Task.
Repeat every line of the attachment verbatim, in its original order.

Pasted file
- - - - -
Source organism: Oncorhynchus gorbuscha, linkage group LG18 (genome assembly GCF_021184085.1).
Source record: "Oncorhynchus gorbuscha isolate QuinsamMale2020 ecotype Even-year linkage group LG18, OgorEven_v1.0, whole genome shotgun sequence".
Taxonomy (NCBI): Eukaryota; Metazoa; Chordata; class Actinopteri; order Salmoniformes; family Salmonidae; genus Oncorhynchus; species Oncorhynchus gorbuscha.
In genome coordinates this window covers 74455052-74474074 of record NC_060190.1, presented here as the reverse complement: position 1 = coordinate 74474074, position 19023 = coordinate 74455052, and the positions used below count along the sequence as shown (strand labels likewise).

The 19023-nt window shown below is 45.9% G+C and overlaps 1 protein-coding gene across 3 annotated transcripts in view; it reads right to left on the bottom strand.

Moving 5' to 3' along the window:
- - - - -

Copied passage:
Source organism: Oncorhynchus gorbuscha, linkage group LG18 (genome assembly GCF_021184085.1).
Source record: "Oncorhynchus gorbuscha isolate QuinsamMale2020 ecotype Even-year linkage group LG18, OgorEven_v1.0, whole genome shotgun sequence".
Taxonomy (NCBI): Eukaryota; Metazoa; Chordata; class Actinopteri; order Salmoniformes; family Salmonidae; genus Oncorhynchus; species Oncorhynchus gorbuscha.
In genome coordinates this window covers 74455052-74474074 of record NC_060190.1, presented here as the reverse complement: position 1 = coordinate 74474074, position 19023 = coordinate 74455052, and the positions used below count along the sequence as shown (strand labels likewise).

The 19023-nt window shown below is 45.9% G+C and overlaps 1 protein-coding gene across 3 annotated transcripts in view; it reads right to left on the bottom strand.

Moving 5' to 3' along the window: